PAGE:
Glass prices, fuel surcharges on the rise

Glaziers report that glass prices are up between 7 percent and 10 percent depending on the product since April of last year. Increasing fuel surcharges have made hikes even worse, glaziers say.

“I’ve seen the glass market change from last year, up 8.5 percent as of April 1,” says Michael Downs, president of Downs Glass
Downs says his surcharges are at 12 percent of the invoice. Newton Little, president and owner of Ace Glass Co. in Little Rock, Ark., says surcharges have bumped from an average of 9 percent of the invoice to 11 percent or 11.5 percent since last year.

Fuel surcharges from primary manufacturers are at $1,675 per load. Many fabricators charge a percentage of the invoice, ranging from 11 percent to 14 percent, says Chris Mammen, president of M3 Glass Technologies, Irving, Texas. M3 Glass Technologies developed a different plan for surcharges, Mammen says.

“What we tell our customers is … charging you a percentage of the total invoice is not fair to you because you are paying a surcharge on polishing, tempering and fabrications, as well as on the glass. Since the manufacturers are charging us a specific amount per truckload, we are simply dividing that amount by the number of usable square feet in a truckload,” Mammen says. “Doing this means you only pay a surcharge on the actual square footage you buy.”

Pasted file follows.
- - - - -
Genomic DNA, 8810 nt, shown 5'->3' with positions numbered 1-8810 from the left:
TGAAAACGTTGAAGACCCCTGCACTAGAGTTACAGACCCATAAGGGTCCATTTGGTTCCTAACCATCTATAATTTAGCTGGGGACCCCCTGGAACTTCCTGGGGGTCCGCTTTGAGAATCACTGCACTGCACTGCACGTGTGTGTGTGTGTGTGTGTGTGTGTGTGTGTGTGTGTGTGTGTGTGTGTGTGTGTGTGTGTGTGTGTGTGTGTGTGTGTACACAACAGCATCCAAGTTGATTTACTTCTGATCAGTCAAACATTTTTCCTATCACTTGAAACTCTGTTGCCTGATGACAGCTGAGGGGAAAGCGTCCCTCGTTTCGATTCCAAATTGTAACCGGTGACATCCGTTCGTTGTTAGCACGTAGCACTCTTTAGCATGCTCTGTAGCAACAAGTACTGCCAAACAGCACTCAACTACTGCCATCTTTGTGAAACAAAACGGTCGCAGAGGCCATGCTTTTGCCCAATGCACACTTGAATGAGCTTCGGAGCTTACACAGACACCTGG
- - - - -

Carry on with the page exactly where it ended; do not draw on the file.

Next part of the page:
To cope with the increases, Ace Glass tries to price protect with vendors on larger projects, in addition to “increasing wholesale and retail prices, and quoting new prices,” Little says

As for what’s to come, Little expects to see higher glass prices and surcharges in the future. “We hear that glass manufacturers are laying off people and closing down float lines for ‘cold repair’ due to slow demand overseas,” Little says. “I expect prices to rise with increased natural gas and electricity costs rising, and fuel surcharges rising with truck costs escalating.”

Downs agrees but says overseas competition will force fabricators to lower prices again. “Glass prices will try and rise, but the larger plants will see that they will need to lower their profit to stay in the market with the smaller tempering plants popping up with lower prices using Brazilian or China glass,” Downs says.

By Katy Devlin